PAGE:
Everyday: Like most folks, my first malbec (a Trapiche in 1998) came not from its homeland of France but from Argentina. Here’s hoping that, like me, many a malbec fan discovers the delights of Cahors renditions. The 2009 Chateau De Hauterive Chemin de Compostelle Cahors ($17) offers up a bright, shiny nose; tasty, slightly pruney fruit, serious structure and an enticing persistence. While many (but not all) Argentinian versions are suitable for quaffing, this is a wine to savor. Try it with hearty stews and soups, a hunk of Parmigiano-Reggiano or some dark chocolate.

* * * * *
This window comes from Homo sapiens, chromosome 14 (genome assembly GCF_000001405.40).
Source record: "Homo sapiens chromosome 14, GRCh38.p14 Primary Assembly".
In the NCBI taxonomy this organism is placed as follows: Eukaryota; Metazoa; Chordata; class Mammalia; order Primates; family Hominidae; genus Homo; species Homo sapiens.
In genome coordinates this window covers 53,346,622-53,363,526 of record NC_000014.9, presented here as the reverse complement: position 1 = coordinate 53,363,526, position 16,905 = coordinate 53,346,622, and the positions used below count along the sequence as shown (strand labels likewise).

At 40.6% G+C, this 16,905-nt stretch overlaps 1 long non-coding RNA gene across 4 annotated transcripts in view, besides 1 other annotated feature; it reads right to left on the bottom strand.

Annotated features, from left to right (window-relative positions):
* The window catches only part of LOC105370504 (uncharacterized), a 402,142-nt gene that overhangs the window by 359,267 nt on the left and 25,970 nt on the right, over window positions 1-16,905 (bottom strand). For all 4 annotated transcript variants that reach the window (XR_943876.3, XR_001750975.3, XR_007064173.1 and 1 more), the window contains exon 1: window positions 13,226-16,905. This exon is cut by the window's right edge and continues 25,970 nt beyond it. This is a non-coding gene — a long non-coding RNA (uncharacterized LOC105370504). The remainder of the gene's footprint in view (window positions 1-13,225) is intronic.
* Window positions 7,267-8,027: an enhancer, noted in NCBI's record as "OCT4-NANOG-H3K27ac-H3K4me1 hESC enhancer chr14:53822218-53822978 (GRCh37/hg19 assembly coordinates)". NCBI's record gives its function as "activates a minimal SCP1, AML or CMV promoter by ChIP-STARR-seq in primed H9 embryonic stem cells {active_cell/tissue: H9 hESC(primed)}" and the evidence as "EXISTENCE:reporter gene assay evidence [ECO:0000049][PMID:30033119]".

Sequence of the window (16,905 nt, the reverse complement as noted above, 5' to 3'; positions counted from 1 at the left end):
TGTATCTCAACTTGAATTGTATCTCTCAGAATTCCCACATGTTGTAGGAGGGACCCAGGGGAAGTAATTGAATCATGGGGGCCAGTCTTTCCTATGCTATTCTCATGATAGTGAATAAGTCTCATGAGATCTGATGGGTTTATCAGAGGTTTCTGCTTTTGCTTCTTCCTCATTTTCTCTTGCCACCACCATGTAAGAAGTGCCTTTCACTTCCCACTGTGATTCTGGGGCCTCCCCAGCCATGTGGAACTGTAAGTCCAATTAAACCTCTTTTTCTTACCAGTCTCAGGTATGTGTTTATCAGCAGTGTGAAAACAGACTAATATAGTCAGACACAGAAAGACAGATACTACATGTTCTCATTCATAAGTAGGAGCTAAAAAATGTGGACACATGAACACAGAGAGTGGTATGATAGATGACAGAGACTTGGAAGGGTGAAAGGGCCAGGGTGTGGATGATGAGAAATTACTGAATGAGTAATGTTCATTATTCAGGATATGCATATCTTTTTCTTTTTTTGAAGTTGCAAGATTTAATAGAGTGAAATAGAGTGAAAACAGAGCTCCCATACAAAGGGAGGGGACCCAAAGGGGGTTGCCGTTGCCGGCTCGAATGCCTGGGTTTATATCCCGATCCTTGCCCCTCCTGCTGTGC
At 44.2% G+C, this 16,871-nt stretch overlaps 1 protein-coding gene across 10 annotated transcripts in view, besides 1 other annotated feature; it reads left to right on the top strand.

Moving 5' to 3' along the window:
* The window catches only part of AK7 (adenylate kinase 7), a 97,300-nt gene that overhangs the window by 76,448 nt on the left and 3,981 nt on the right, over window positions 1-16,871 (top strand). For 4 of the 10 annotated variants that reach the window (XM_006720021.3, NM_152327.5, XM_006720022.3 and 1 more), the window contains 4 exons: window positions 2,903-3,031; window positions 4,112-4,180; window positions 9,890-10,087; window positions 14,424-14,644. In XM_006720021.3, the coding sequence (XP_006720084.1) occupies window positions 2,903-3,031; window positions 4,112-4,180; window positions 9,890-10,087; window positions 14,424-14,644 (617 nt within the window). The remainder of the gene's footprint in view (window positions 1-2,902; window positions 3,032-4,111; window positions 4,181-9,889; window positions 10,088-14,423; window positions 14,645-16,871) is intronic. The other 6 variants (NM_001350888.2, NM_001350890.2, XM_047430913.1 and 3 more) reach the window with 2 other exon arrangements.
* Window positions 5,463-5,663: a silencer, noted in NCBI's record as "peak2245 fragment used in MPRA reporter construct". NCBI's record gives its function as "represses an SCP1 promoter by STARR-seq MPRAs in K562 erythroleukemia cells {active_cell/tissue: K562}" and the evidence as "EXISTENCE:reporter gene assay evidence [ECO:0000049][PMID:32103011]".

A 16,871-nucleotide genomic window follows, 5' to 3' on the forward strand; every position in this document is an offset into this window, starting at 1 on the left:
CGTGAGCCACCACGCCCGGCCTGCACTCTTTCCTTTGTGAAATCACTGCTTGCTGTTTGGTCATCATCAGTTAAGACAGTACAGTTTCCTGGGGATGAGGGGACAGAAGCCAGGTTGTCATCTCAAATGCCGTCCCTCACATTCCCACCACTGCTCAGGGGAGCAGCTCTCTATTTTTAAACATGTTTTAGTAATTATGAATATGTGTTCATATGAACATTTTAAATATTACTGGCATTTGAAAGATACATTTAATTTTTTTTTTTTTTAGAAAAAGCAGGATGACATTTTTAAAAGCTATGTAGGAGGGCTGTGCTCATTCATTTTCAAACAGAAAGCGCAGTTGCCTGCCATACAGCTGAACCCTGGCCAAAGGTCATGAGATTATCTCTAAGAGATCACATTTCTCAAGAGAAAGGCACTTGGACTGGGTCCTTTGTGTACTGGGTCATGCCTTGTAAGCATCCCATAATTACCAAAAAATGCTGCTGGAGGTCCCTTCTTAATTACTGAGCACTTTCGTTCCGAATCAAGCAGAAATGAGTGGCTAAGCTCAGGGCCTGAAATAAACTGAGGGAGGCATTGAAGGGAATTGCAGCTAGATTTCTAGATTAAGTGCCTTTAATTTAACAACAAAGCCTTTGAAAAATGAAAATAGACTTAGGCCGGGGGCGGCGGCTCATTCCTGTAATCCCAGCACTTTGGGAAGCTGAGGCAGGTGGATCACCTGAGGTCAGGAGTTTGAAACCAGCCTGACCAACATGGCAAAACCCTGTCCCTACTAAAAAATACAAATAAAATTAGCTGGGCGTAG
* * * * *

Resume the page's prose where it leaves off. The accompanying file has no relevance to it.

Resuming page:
Occasion: Sad news arrived this week: a bankruptcy filing for the iconic Alsatian winery Lucien Albrecht. But the wines are still out there, and one that’s particularly worth seeking out is the Lucien Albrecht Cremant d’Alsace Brut Rose ($23). This is a smooth, sexy sparkler with some nice bite amidst the lush strawberry and raspberry flavors. Slightly sweet and salty, this pink beauty boasts a finish that lasts for days. And like most wine with bubbles, it is extraordinarily versatile at the table, and particularly suited for challenging foods such as artichokes and asparagus. Or just have it with popcorn or other salty snacks.